Published: Fri, June 14, 2019
Markets | By Otis Pena

MPs may have run out of options to block no-deal Brexit

MPs may have run out of options to block no-deal Brexit

Speaking in the Commons, Snell said ceramics firms asked him "time and time again" to back a deal so they could make preparations for the future while food manufacturers wanted him to make a decision so they could "get past stockpiling".

He added: "I voted against the Labour motion today because it was an attempt to take control of the order paper on a blank check".

The EU considers the Brexit deal, negotiated over 18 months, to be complete and not open to renegotiation.

"The odds that a deal is successfully ratified by end-October are now 25%, while the odds of a no-deal Brexit are 25% as well".

Britain could be heading towards a constitutional crisis over Brexit as numerous candidates vying to succeed Theresa May are prepared to leave the European Union on October 31 without a deal but the United Kingdom parliament has indicated it will try to thwart such a scenario, concerned about the potential economic disruption.

But he insisted Parliament "won't allow" the United Kingdom to leave without a formal deal in place, adding Brussels would not allow the deal to be renegotiated.

Some of the favourites to succeed May have suggested that the United Kingdom would leave the European Union at the end of October with or without an agreement in place.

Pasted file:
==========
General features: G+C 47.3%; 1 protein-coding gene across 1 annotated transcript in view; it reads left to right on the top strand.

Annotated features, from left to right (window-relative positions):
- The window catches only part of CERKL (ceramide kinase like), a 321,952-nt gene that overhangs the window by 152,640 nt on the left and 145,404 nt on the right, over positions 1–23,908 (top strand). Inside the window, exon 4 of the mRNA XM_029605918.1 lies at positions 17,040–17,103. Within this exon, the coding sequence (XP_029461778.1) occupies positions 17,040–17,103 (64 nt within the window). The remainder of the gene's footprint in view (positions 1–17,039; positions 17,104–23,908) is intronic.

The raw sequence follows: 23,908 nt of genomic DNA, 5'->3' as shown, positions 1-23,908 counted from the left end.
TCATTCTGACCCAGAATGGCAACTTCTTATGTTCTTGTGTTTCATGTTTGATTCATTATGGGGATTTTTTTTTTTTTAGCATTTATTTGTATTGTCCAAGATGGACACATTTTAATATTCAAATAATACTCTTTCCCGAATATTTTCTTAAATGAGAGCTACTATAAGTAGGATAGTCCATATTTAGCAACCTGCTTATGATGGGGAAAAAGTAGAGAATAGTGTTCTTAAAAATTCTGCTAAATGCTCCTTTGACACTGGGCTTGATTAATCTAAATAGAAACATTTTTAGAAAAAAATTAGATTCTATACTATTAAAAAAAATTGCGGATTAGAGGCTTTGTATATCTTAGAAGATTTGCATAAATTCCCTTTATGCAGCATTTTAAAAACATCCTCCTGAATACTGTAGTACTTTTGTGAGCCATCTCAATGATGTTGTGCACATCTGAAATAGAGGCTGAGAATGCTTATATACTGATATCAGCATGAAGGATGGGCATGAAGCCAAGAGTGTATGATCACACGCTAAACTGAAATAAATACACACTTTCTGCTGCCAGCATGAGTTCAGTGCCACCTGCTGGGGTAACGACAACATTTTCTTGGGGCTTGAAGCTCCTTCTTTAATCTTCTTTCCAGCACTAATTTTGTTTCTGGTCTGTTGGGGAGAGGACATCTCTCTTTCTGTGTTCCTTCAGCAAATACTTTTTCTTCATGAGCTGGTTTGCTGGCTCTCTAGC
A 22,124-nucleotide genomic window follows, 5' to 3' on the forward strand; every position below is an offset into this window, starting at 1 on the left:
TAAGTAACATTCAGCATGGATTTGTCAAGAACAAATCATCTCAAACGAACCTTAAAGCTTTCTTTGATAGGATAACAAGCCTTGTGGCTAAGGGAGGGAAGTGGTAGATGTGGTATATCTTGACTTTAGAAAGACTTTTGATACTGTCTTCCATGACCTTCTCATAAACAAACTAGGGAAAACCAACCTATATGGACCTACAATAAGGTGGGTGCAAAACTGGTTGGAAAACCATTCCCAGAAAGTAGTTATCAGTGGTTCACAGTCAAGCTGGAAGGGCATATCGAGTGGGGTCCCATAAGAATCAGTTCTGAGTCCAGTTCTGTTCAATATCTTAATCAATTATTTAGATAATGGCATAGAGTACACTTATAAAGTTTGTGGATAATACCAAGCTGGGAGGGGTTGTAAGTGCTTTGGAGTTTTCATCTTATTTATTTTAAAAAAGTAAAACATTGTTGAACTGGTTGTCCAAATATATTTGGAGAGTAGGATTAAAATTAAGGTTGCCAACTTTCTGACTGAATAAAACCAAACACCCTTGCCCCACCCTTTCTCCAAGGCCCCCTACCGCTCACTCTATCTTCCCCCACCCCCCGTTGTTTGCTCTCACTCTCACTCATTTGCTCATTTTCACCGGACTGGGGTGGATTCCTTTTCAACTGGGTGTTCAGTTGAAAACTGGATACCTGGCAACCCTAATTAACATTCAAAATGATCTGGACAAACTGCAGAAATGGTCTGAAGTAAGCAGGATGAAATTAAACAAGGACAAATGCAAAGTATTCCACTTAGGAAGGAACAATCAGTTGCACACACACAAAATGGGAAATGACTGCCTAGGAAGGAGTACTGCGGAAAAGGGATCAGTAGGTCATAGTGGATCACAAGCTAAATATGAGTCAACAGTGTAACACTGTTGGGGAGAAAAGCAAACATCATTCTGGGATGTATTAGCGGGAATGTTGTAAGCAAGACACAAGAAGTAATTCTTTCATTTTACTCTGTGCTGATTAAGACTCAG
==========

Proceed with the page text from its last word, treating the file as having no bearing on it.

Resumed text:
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If the vote was successful, they could have used their control of the Commons agenda on that day to bring forward legislation to prevent any future prime minister forcing through a no-deal Brexit.

"In fact, I think we're probably just going to get a fudged version of her deal".

"There will be other procedural mechanisms we can use", shadow Brexit Secretary Sir Keir Starmer said.

"Any Tory leadership candidate should know that parliament will continue to fight against no-deal".

Conservative opponents of no-deal and leadership candidates, Matt Hancock and Rory Stewart, revealed that they would vote against the motion.

The SNP's Europe spokesman Peter Grant said: "MPs had an opportunity to take steps to remove the threat of a disastrous no-deal Brexit".

Hammond, who sought assurances after becoming alarmed by the spending promises being made by Boris Johnson and Dominic Raab, disclosed that he had received private commitments from two campaigns. Had the motion been passed, it would also have had a major impact on the Conservative leadership race, wiping out the favored policy of some candidates, but as things stand, the prospect of a no-deal Brexit is now a lot more realistic.

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